Castner points out that the secret settlement cost taxpayers nothing because the county's insurance carrier paid.
However, Frosty Landon, founder of Virginia Coalition for Open Government, questions that justification.
"I would argue the settlement can affect insurance rates," says Landon. "Actually, the expenditure, even if indirect, still is a government expenditure. You're back to the issue of government accountability."
Before the parties went into mediation, Fred Newsom expressed fear that the settlement terms would be sealed, and he compared the county's desire for secrecy to Michael Jackson's alleged silence-buying in an early 1990s molestation case.
The Virginia Coalition for Open Government noted in its July 2002 newsletter that some members of the Albemarle School Board "seemed more interested in stopping leaks from closed sessions and focusing on their right to invoke discretionary exemptions to the Freedom of Information Act."
However, not everyone faults the county.
"If you're not going to get resolution, it's probably better to seal," says Robert O'Neil, of the Thomas Jefferson Center for the Protection of Free Expression. "Just getting the issue off the table has value to the community. In reality, only a fraction of cases ought to be sealed."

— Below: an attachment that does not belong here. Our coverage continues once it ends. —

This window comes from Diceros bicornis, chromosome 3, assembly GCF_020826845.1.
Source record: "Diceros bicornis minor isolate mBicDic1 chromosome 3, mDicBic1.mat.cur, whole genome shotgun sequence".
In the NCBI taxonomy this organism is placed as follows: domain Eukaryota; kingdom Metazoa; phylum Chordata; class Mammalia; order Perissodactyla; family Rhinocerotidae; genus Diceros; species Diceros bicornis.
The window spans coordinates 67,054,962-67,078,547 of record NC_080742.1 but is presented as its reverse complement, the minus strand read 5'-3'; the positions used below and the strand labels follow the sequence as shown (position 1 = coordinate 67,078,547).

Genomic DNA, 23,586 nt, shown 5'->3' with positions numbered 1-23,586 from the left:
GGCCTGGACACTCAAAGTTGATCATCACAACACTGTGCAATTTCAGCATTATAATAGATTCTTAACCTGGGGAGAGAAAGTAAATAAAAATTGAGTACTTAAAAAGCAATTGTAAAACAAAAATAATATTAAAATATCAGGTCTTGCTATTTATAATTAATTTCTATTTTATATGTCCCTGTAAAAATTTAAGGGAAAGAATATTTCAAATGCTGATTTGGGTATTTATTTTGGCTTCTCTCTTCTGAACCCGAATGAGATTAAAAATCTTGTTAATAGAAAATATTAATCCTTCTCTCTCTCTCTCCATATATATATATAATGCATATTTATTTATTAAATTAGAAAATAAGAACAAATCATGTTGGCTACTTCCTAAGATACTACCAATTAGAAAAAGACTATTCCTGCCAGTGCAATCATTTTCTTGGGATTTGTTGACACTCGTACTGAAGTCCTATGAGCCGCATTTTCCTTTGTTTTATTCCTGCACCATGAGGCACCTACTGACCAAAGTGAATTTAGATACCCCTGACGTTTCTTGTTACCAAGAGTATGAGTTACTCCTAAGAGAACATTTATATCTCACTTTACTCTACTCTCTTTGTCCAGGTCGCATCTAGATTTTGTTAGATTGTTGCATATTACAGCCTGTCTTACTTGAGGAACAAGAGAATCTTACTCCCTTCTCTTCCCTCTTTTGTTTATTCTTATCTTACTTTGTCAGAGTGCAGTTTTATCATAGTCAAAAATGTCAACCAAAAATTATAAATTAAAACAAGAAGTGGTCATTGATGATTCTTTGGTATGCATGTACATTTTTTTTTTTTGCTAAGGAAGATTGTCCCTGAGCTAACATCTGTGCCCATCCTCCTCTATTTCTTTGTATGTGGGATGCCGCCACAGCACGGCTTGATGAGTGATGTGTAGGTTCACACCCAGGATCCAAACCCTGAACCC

"There's a gradual movement to force more disclosure," says Landon, citing cases in the public interest such as the molestation of children by Catholic priests or manufacturers who make defective tires.
"They're reining in these confidential, sealed agreements when the government is a participant," says Landon.
Of the Newsom case, he asks, "In whose interest is it to keep confidential the amount of the settlement?"
Fred Newsom seems alternately bemused and irked that the county is now so eager to reveal the details of the contentious, mediated settlement. The school subsequently rewrote the school dress code to forbid images of weapons.
"How about if we just ask any Albemarle official to shake Alan's hand and apologize?" suggests Newsom.
That's not going to happen, at least according to Trank.
He points out that the Newsoms' two victories in the U.S. Fourth Circuit Court of Appeals were for a preliminary injunction to allow Alan to wear the shirt while his lawsuit was being litigated not on the merits of the First Amendment case itself.
The appeals court said Alan was likely to prevail in his claim that his First Amendment rights were violated, and urged the parties to settle.
"The board and other defendants believe they did not do anything that violated Alan Newsom's rights," Trank says. "The defendants did not admit any wrongdoing or liability. That's why you settle a case. We feel the school division and administration at Jack Jouett acted appropriately."
The Albemarle County School Board is now willing to reveal how much its insurance company had to pay Alan Newsom but won't offer the apology the Newsoms want.
PHOTO BY JEN FARIELLO